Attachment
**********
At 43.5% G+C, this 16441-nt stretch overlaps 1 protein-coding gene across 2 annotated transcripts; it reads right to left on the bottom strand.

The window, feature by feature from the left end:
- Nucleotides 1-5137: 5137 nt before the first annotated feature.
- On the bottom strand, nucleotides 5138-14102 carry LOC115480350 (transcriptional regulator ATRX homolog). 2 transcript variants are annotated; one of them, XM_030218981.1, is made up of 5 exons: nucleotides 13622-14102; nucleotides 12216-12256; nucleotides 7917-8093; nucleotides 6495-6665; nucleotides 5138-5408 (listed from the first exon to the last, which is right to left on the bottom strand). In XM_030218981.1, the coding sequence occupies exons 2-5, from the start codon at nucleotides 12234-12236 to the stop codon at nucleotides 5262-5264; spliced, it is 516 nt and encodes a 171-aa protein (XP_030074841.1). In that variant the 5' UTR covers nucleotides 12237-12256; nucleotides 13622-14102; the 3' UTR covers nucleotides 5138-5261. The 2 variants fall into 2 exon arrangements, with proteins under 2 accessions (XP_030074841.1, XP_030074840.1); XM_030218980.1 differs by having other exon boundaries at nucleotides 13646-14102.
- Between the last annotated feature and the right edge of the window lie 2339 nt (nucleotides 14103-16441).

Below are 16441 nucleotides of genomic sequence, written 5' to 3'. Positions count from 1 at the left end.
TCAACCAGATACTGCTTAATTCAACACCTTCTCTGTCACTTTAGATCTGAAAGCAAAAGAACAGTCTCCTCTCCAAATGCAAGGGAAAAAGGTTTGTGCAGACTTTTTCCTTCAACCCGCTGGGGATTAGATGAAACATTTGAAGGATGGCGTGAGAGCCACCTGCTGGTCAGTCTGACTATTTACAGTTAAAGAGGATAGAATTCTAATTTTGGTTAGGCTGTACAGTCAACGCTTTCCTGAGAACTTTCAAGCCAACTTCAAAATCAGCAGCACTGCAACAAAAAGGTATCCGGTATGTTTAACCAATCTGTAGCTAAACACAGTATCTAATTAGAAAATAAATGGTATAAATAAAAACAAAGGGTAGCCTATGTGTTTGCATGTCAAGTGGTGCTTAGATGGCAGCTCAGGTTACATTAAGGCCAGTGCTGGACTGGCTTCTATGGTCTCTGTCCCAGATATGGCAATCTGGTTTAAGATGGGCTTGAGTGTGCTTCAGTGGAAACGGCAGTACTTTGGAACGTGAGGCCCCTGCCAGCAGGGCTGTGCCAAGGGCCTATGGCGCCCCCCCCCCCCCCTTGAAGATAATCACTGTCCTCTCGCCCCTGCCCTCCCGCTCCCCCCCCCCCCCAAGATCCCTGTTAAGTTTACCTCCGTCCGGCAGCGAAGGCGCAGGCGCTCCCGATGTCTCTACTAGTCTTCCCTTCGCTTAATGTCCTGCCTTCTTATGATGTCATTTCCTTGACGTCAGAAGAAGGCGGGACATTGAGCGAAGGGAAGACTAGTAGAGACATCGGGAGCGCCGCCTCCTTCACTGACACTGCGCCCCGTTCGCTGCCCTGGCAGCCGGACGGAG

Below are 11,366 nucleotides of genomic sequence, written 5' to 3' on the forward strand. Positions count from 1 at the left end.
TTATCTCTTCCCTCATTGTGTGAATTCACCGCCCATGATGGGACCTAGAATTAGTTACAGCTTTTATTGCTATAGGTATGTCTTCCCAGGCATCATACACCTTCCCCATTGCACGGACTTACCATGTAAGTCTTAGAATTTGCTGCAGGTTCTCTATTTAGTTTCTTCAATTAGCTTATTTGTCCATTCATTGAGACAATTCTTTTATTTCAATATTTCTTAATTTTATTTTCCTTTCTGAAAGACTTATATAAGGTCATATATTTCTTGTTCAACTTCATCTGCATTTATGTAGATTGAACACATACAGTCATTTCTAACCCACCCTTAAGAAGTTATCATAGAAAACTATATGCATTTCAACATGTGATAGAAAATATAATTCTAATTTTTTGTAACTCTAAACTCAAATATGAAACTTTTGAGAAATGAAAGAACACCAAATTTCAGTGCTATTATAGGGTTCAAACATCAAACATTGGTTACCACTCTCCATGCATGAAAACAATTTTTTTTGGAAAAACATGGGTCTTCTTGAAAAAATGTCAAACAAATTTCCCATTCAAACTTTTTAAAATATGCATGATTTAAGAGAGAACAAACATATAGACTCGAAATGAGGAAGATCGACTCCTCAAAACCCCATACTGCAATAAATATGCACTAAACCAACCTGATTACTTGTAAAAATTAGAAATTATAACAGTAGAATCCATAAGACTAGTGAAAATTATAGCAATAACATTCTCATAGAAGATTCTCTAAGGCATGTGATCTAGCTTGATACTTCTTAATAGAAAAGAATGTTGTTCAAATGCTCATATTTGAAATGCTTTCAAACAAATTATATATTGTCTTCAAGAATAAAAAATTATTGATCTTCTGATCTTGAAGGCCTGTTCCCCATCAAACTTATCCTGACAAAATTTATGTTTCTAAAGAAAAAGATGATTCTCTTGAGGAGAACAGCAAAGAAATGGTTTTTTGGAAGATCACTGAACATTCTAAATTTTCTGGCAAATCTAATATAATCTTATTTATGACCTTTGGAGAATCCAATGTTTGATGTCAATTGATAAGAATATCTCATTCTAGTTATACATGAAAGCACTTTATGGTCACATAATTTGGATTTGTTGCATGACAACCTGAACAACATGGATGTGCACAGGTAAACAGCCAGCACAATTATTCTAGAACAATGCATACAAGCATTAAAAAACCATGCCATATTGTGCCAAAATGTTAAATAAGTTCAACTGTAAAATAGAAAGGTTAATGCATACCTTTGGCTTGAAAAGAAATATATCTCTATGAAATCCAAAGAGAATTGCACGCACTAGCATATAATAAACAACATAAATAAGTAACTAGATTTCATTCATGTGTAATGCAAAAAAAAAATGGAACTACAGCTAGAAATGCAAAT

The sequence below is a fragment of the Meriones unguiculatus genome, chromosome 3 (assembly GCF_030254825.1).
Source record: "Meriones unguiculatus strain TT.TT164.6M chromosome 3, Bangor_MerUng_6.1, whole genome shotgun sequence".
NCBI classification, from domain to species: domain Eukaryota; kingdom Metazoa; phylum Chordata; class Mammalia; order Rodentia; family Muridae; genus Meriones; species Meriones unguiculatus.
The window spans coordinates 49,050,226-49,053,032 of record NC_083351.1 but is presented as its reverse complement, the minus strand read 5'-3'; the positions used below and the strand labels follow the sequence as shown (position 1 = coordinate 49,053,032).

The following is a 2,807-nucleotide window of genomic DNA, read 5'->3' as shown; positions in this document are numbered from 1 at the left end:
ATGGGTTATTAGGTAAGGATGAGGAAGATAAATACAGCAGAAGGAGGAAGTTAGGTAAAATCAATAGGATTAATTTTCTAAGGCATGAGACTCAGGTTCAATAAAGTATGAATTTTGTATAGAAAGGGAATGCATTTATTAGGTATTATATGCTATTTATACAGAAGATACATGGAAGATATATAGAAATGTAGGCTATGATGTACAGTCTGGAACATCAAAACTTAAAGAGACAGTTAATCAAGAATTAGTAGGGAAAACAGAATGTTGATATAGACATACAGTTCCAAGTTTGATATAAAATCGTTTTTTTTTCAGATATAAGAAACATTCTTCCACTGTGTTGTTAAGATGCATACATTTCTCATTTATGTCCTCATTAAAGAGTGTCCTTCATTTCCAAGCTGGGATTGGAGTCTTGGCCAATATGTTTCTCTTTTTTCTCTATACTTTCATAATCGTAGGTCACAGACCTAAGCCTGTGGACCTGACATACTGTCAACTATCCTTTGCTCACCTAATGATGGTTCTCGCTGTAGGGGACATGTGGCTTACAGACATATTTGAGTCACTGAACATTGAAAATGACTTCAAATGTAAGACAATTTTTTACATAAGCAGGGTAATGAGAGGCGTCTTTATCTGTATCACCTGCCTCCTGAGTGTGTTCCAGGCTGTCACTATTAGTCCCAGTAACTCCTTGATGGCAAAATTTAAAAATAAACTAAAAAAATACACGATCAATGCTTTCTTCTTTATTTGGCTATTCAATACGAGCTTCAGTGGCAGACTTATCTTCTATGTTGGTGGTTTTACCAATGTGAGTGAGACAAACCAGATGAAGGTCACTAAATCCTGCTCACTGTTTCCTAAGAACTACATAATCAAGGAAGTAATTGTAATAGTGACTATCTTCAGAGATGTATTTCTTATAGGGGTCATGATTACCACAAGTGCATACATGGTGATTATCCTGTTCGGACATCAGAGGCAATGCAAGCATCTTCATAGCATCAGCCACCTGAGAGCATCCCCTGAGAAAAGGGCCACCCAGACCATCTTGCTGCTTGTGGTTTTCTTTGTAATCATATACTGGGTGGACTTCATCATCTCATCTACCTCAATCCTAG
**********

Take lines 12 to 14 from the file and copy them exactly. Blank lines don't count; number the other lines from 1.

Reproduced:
NCBI classification, from domain to species: domain Eukaryota; kingdom Metazoa; phylum Chordata; class Mammalia; order Rodentia; family Muridae; genus Meriones; species Meriones unguiculatus.
The window spans coordinates 49,050,226-49,053,032 of record NC_083351.1 but is presented as its reverse complement, the minus strand read 5'-3'; the positions used below and the strand labels follow the sequence as shown (position 1 = coordinate 49,053,032).

The following is a 2,807-nucleotide window of genomic DNA, read 5'->3' as shown; positions in this document are numbered from 1 at the left end: